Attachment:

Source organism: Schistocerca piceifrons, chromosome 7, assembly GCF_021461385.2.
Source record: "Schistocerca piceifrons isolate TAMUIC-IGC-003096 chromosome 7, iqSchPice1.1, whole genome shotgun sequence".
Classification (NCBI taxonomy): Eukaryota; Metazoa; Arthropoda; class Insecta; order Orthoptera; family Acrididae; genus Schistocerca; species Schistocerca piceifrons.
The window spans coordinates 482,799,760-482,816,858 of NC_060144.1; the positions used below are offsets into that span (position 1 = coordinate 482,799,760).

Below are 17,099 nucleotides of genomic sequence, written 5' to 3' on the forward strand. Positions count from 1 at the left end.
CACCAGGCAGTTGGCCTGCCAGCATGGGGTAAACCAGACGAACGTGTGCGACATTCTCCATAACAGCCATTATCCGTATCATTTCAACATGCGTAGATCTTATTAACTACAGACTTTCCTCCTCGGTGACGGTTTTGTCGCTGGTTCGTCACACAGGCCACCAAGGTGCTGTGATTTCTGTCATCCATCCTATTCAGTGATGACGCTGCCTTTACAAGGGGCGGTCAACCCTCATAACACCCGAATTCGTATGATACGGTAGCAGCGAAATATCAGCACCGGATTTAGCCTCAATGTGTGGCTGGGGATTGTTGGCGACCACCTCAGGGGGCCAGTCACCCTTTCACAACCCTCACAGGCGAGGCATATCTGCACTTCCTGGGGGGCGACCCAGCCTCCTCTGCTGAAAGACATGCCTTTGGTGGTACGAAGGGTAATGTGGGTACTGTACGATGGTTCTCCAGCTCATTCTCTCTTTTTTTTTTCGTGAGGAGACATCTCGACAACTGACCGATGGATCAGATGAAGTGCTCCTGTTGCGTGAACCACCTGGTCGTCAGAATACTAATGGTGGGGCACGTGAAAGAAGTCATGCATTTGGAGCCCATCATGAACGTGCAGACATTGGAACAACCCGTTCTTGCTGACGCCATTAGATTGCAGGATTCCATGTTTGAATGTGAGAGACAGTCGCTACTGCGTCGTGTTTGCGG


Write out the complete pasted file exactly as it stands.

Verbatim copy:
Source organism: Schistocerca piceifrons, chromosome 7, assembly GCF_021461385.2.
Source record: "Schistocerca piceifrons isolate TAMUIC-IGC-003096 chromosome 7, iqSchPice1.1, whole genome shotgun sequence".
Classification (NCBI taxonomy): Eukaryota; Metazoa; Arthropoda; class Insecta; order Orthoptera; family Acrididae; genus Schistocerca; species Schistocerca piceifrons.
The window spans coordinates 482,799,760-482,816,858 of NC_060144.1; the positions used below are offsets into that span (position 1 = coordinate 482,799,760).

Below are 17,099 nucleotides of genomic sequence, written 5' to 3' on the forward strand. Positions count from 1 at the left end.
CACCAGGCAGTTGGCCTGCCAGCATGGGGTAAACCAGACGAACGTGTGCGACATTCTCCATAACAGCCATTATCCGTATCATTTCAACATGCGTAGATCTTATTAACTACAGACTTTCCTCCTCGGTGACGGTTTTGTCGCTGGTTCGTCACACAGGCCACCAAGGTGCTGTGATTTCTGTCATCCATCCTATTCAGTGATGACGCTGCCTTTACAAGGGGCGGTCAACCCTCATAACACCCGAATTCGTATGATACGGTAGCAGCGAAATATCAGCACCGGATTTAGCCTCAATGTGTGGCTGGGGATTGTTGGCGACCACCTCAGGGGGCCAGTCACCCTTTCACAACCCTCACAGGCGAGGCATATCTGCACTTCCTGGGGGGCGACCCAGCCTCCTCTGCTGAAAGACATGCCTTTGGTGGTACGAAGGGTAATGTGGGTACTGTACGATGGTTCTCCAGCTCATTCTCTCTTTTTTTTTTCGTGAGGAGACATCTCGACAACTGACCGATGGATCAGATGAAGTGCTCCTGTTGCGTGAACCACCTGGTCGTCAGAATACTAATGGTGGGGCACGTGAAAGAAGTCATGCATTTGGAGCCCATCATGAACGTGCAGACATTGGAACAACCCGTTCTTGCTGACGCCATTAGATTGCAGGATTCCATGTTTGAATGTGAGAGACAGTCGCTACTGCGTCGTGTTTGCGG